But Leo’s strength and resiliency beamed bright. On March 23, doctors took him off sedation.

He perked up, and dove back into one of his favorite hobbies—reading Dr. Seuss books. He owns 19 of them.

His favorites: “Are you my mother?” and “Green eggs and ham.”

“We read to him every day,” Antonio said. “When we were able to hold him again, it was amazing. It was probably one of the most exciting moments of this roller coaster—just being able to interact with him and see him as a normal child again. Cognitively, he’s a normal kid. Physically, he’s not.”

Besides reading, Leo enjoys pushing his car, playing soccer, assembling Legos and playing with his sister, Lisette, 12, and brother Fernando, 13.

“He’s very active,” Antonio said.

Play time

As Antonio entered Leo’s ninth-floor hospital room recently, his brown-haired, brown-eyed son looked up with delight: “Papi,” he yelled, the Spanish word for “daddy.”

Maria, who speaks Spanish, relied on a translation service to help her converse with pediatric diet technician Rachel Ralya.

Leo sat on his bed, surrounded by mounds of Play-Doh. Stacks of Dr. Seuss books sat on the countertop. Resting on the children’s books, a Bible, written in Spanish. On that particular day, it was open to “Proverbio, 16-17.”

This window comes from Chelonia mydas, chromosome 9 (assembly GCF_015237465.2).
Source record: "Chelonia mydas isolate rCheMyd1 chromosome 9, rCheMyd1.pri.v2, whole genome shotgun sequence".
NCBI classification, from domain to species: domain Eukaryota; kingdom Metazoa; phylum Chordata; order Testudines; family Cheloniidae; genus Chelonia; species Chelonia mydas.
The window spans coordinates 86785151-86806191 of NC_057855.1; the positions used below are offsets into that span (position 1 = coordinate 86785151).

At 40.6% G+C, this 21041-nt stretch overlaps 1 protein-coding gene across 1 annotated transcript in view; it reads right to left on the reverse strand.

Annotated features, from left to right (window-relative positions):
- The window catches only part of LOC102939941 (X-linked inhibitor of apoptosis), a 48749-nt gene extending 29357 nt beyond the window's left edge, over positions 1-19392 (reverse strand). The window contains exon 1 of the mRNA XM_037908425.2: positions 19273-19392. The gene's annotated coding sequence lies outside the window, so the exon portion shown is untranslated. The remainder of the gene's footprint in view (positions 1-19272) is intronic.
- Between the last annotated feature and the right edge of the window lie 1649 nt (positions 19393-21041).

A shelf above the books overflows with stuffed animals of every color. Little Leo cuddled a pink bunny on his bed.

But then, he was off and onto the floor. He grabbed his toy shopping cart and headed out the door. Maria followed, wheeling the IV pole behind him.

He runs. He darts. He smiles and he laughs.

It’s a comforting visual for this family that has been through so much, in such a compressed period.

“He almost looks like a regular kid,” Antonio said as Leo pushed his cart toward a playroom, where he pieced together a wooden pizza.

“Can I have a slice of pizza?” Antonio asked his son as Maria straightened the tubes running from the IV pole into her son’s tiny body.

Later, Leo’s pediatric hematologist, oncologist and medical director of the Vascular Anomalies and Hemangioma Team at Helen DeVos Children’s Hospital, Kristen Snyder, MD, entered Leo’s room.

She uncapped a black dry erase marker and asked if he would like to draw on the window. Leo snatched it and drew a flower and tree on the glass overlooking the big city below.

Next she handed him the end of her stethoscope. “Show me where it goes,” she directed her young patient.

Dr. Snyder shared images of Leo’s chest on the monitor. The disease ravaged the front portion of his left ribs.